In my previous post, I suggested that Adam Ondra's recent run of 9b ascents and 8c+ onsights marked a kind of watershed moment in climbing. But I don't think that Ondra is the only one transforming climbing. There is also a collective transformation that has been underway in the sport for several decades, a transformation that has been accelerated by the power of the Internet. This transformation has to do with the transmission and distribution of images of climbers and climbs and is present in both a quantitative and qualitative sense.
In a previous post about Master of Rock, Pat Ament's groundbreaking book on John Gill, I suggested that "the sheer mundane quality of much of the photography in the book anticipates a new aesthetic for climbing that refused the consciously heroic and crafted images of an earlier age..." However there is another aspect to these photos that I did not develop further which was their documentary specificity. The book acted as both guide and inspiration to more than one generation of climbers because it showed specific moves on problems in a way that few if any books had done before.
Today, in a media-saturated climbing environment, it's hard to recall even back to the 1990s when climbing video was first available for viewing. This was the first time that climbers could replay live action footage of a particular climb. Among the pioneers in this genre was the series Masters of Stone. Looking at the videos now, I am struck primarily by the efforts to make climbing something spectacular and mediagenic, that could be packaged according to a showbiz aesthetic. The first one even had a ridiculous contest to "win" the arm of some woman with a torch. Staged falls, big but easy lunges, free solos; these videos had just about everything except ascents of routes from which we could learn how to climb well. There were indications however of other directions such as a video called State of the Art, made by Metolius Climbing in 1989, that was intended to show sequences of specific routes at Smith Rock.
I think that the problem was financial in nature. There was no market for "straight" video of boulder problems or climbs at the time and producers were still thinking in terms of cable or broadcast media and its production values. The filming equipment was expensive as was production and editing so the spectacular was emphasized rather than the mundane.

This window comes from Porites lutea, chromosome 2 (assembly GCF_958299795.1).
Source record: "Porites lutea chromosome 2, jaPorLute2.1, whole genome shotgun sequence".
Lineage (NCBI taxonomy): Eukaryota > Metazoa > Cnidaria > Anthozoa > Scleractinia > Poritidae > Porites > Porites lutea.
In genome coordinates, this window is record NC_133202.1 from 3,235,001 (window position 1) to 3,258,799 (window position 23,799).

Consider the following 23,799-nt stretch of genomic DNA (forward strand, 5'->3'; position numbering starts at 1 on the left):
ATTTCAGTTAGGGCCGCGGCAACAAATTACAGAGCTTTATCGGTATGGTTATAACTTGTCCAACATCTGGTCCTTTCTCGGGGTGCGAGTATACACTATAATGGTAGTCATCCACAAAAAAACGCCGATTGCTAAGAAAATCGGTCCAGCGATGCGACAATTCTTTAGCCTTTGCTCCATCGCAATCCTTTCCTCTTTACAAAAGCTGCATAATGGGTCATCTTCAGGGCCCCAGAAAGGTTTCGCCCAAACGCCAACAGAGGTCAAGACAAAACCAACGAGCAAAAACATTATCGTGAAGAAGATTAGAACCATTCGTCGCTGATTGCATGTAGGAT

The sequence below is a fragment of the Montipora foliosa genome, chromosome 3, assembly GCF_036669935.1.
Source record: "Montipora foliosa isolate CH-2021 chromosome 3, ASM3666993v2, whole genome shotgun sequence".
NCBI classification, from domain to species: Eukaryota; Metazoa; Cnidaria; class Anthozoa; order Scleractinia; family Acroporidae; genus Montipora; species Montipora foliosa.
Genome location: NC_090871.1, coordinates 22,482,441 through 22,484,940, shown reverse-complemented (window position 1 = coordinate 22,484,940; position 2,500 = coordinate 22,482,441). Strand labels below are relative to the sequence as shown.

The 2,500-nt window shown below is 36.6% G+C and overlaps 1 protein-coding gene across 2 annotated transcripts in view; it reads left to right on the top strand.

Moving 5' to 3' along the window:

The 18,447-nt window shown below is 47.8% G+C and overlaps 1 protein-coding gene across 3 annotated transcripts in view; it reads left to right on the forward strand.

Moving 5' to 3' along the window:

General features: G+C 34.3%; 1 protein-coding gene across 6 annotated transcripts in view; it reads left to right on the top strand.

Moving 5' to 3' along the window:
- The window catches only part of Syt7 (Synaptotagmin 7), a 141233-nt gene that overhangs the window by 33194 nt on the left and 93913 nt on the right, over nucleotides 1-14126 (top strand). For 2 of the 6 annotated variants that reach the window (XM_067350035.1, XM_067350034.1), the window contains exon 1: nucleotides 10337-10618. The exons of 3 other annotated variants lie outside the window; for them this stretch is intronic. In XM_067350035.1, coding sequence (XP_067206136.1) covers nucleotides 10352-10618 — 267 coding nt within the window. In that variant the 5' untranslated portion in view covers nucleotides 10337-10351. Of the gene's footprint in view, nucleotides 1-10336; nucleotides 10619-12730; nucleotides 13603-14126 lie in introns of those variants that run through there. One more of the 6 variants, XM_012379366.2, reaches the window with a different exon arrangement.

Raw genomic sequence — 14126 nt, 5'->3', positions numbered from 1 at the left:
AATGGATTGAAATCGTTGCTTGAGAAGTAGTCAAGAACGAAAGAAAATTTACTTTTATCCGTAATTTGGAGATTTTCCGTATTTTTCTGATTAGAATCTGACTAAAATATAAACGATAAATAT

This consensus first started to fracture in earnest with the low-budget amateur-looking videos made by Mike Call such as Yank on This and Fast Twitch. These videos were quickly produced and based on the skateboard and surfing models of ephemeral promotional videos made by companies to promote products for a season or two at most.
With the development of broadband internet, attempts were made with sites such as ClimbX Media and Momentum Video Magazine to market video on a subscription model. These efforts ultimately failed for a variety of reasons not exclusive to climbing but applying more generally across the media landscape. Video increasingly became a free commodity, boosted by the presence of sites such as Vimeo and Youtube and readily available low-tech digital cameras and free editing software.
In the midst of this explosion of video, a transformation in how we think about climbing has been in progress. Gone are the efforts to present climbing as a heroic or spectacular activity. The average teenage climber may be more interested in footage of a local boulder problem than a professionally produced segment on Alex Honnold soloing Half Dome. But more compelling is the idea that this widespread distribution of free information about climbing and how to do it well is contributing to a rapid evolution of the sport. By viewing what works and imprinting its lessons in our own climbing, we collectively change the way we climb to degree unseen in the past, a process that is occuring globally across large populations of climbers in much shorter periods of time.
It may be the case that the feature climbing film will persist into the future, that marquee names such as Chris Sharma will be presented in spectacular locales. But the actual redefining of the norms of the sport will increasingly be done on the fly, in DIY video clips of increasing sophistication and for free. Climbers will view them, learn from them, and then rapidly move on, advancing both their knowledge of the sport and the boundaries of film-making. The film as physical artifact is certainly gone.
As a postscript, I searched for clips of the Masters of Stone videos on Youtube, etc to link to this post. A few turned up, mostly trailers, and not really worth watching. The producer is still selling them via the old-school method of shipping DVDs.